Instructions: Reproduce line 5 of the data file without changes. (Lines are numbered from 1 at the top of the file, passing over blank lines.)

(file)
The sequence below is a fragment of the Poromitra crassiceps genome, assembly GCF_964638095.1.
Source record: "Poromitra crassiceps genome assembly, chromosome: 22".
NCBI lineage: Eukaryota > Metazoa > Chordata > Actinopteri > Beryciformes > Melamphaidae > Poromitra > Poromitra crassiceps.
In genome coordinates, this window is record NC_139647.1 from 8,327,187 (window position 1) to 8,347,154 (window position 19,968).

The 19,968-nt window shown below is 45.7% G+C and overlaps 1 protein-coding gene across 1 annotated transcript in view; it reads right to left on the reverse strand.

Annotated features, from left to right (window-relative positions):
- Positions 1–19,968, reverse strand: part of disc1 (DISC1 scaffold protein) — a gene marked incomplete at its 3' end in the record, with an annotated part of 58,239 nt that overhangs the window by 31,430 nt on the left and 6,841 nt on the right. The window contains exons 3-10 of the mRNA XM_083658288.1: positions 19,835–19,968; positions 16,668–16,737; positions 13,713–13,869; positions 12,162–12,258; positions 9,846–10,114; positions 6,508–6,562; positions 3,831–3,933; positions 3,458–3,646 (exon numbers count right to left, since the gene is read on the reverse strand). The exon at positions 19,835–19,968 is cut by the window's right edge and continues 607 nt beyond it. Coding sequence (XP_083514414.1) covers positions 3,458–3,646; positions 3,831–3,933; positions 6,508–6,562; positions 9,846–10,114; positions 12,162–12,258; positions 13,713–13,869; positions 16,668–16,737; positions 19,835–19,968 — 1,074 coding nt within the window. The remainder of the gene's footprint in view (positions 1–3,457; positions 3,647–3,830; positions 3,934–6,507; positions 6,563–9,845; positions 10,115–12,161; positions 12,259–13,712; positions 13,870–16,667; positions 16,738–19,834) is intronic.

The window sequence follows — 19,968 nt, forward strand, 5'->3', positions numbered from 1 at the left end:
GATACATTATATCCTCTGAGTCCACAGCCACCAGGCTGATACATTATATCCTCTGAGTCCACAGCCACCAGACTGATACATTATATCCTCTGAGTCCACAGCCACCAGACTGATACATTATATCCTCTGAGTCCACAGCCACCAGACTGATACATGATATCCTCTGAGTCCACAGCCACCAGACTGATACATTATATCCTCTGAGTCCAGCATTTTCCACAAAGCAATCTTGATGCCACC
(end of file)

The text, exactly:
The 19,968-nt window shown below is 45.7% G+C and overlaps 1 protein-coding gene across 1 annotated transcript in view; it reads right to left on the reverse strand.